The point? As it’s currently calculated and given the weightings listed above, we would very much expect CPI to be high at the moment. The question that begs is how many of these outsized price movements are as the result of an extraordinary event versus being systemic? Just take a look at the YoY changes to some of the US’ CPI categories in the May 2022 CPI Report:
The Market Reaction
As with many things, it’s often easier to be short-sighted. So, let’s put everything into a little context. Since the GFC and the resulting advent of unconventional policy (i.e. QE) as a tool kit, we have been beneficiaries of what can only be termed asset price inflation of epic proportions. What we mean by this is we have seen a rise in the price of financial assets without a corresponding increase in goods and services inflation for over a decade (at least by the current methodology used to measure). We have effectively seen equity returns driven primarily by multiple expansion (as opposed to earnings growth). What appears to be occurring now is an increased awareness that the latter may not be a possibility going forward.
It seems that inflation, with some significant help from Covid and fiscal expansion, has now seeped through into the real economy. This significantly limits the ability of central banks to maintain status quo arrangements and increases the possibility of significant tightening. This is the simple explanation of the selloff. Growth via multiple expansion is no longer a viable option, hence the carnage of highflying tech stocks and the NASDAQ.
Was/is the reaction rational?
In some ways, yes. But, looking through the noise, we see an alternative perspective. We base this perspective on two key notions:
1 - Assuming that the goods and services inflation is here to stay, can policy makers actually be that aggressive given the demographics across the developed world and the significant debt burden undertaken by governments since 2008 and coming to a head with Covid? The debt servicing burden and implications are significant. We say no, it may seem aggressive given the low base we are coming from but nominal rates are still likely to be below inflation. By the way, this has been a trend ever since the GFC, the below graph shows the effective Fed Funds Rate against CPI.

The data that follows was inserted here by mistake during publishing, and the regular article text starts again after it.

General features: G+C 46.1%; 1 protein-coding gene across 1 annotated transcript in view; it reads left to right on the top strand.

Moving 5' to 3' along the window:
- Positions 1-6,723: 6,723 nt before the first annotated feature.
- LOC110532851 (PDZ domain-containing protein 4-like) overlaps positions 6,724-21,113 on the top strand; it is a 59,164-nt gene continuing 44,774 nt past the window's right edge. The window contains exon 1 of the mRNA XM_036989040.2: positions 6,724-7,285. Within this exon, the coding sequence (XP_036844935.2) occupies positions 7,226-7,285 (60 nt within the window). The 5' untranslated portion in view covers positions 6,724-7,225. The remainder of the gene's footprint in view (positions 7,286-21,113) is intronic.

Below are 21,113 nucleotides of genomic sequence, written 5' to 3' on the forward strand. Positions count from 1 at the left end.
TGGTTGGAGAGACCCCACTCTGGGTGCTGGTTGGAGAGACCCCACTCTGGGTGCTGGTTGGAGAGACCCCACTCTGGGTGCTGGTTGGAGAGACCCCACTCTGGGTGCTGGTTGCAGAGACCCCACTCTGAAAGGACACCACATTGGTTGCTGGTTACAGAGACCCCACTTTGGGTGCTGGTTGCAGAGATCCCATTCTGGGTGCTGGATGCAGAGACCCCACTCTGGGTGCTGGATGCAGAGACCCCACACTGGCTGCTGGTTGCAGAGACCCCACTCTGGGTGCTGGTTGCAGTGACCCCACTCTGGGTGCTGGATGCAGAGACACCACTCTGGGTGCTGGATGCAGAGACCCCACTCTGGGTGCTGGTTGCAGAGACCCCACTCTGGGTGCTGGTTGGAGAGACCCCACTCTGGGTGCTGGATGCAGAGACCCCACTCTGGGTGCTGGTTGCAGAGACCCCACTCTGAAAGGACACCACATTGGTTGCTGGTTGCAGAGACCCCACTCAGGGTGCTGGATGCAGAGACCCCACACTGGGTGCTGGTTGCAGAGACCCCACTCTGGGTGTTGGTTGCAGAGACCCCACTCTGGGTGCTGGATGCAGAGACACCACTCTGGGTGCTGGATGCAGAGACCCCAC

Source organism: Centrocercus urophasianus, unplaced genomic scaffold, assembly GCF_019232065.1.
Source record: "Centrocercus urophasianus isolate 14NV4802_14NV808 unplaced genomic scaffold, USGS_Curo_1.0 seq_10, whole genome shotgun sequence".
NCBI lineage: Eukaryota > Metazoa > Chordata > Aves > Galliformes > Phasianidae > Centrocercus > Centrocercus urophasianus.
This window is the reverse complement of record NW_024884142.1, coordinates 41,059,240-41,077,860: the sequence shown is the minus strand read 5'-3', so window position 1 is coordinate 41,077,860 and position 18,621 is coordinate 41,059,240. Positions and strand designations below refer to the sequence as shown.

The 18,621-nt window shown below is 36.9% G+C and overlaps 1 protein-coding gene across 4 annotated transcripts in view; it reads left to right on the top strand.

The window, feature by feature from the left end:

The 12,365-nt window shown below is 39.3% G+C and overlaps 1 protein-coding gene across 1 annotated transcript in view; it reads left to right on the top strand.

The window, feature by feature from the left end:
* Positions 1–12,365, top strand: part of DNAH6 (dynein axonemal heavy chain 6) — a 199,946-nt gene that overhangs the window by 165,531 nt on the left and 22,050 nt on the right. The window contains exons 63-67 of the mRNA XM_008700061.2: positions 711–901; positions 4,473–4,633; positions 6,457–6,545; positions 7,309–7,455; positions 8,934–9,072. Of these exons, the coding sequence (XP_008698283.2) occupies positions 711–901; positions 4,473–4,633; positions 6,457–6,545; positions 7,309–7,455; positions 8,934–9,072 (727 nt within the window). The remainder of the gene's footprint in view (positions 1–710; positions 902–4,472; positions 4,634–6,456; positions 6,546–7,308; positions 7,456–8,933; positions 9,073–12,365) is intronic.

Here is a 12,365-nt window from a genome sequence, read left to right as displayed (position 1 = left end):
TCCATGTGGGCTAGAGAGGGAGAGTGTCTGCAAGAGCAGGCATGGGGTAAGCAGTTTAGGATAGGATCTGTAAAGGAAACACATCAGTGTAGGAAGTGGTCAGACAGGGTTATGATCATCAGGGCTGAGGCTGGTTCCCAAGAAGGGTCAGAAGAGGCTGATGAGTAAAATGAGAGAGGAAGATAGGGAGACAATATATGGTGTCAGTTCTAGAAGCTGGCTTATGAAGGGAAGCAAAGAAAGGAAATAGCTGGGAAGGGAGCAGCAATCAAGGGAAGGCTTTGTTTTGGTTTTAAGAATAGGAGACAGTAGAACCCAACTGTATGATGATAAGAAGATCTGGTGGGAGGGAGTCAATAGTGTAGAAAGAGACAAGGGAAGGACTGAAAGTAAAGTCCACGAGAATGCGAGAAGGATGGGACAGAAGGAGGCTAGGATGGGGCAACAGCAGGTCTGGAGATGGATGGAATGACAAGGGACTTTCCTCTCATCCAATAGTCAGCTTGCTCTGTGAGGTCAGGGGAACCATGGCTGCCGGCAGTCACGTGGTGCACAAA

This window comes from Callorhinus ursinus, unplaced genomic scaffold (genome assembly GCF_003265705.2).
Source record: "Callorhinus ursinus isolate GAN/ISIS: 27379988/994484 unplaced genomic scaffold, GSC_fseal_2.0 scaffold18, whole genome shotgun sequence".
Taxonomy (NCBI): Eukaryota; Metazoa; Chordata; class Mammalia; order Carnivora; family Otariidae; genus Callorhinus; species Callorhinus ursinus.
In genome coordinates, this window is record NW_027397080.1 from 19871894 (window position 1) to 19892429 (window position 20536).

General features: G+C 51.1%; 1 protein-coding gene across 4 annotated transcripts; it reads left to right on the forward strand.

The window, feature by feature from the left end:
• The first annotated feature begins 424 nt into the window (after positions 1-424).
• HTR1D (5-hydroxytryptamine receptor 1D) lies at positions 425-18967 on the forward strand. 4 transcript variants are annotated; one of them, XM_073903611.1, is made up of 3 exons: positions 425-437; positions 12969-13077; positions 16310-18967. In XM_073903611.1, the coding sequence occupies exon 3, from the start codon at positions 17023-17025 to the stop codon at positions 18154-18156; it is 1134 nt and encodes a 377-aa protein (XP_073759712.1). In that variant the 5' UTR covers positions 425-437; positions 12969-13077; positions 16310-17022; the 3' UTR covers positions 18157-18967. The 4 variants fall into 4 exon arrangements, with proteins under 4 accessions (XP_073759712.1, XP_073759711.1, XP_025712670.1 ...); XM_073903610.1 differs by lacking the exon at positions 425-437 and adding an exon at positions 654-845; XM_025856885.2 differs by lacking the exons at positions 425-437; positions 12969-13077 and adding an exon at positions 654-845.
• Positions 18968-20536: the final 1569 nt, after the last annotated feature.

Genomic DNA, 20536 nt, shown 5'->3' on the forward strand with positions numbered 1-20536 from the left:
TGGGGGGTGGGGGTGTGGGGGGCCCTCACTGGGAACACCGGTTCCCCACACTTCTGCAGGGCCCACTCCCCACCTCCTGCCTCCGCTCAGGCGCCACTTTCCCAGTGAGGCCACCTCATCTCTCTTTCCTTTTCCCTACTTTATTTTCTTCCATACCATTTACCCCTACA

(Given the changes to consumption patterns, excluding Food and Energy gives a better comparison. This chart shows that the effective Fed Funds Rate has been kept below rate of inflation since GFC.)
2 - Given that this is a supply shock as opposed a demand driven inflationary pressure, we see very little room for manoeuvre unless central bankers wish to hike their way into a recession. After the effort put in to avoid one over the course of the last two years, we find this implausible. That said, there is always a possibility of policy error so we cant totally rule it out.
So, here is an alternative perspective. If nominal rates continue to remain below headline inflation, real yields are in fact negative. In that environment it would be a error to go toward traditional fixed income, which leaves cash but if the underlying thesis is secular inflation then that is a surefire way to guarantee negative returns. This leaves us to consider two asset classes, equities and real assets. Equities may not see the same degree of multiple expansion but earnings (contingent on where one is looking) should be able to keep up with inflation though wage pressures may dent overall profitability. Real assets, here we are thinking commercial or agricultural property (not residential as this is one that is incredibly sensitive to even small rises in nominal rates), that have cash flows able to move in line with CPI should put investors in good stead.
So there is our perspective, its not particularly popular at the moment but it may be that the indiscriminate selling is a little overdone. The high P/E market darlings to date, warranted. But days like those we have seen recently make us think that opportunities could be just around the corner.
Does that mean we are against holding cash?
Definitely not. But one way to look at it is to view cash as a put option against the market with the decline in value in real terms as the premia. Bargains are popping up.
Markets & Commentary
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TAMIM Asset Management provides general information to help you understand our investment approach. Any financial information we provide is not advice, has not considered your personal circumstances and may not be suitable for you.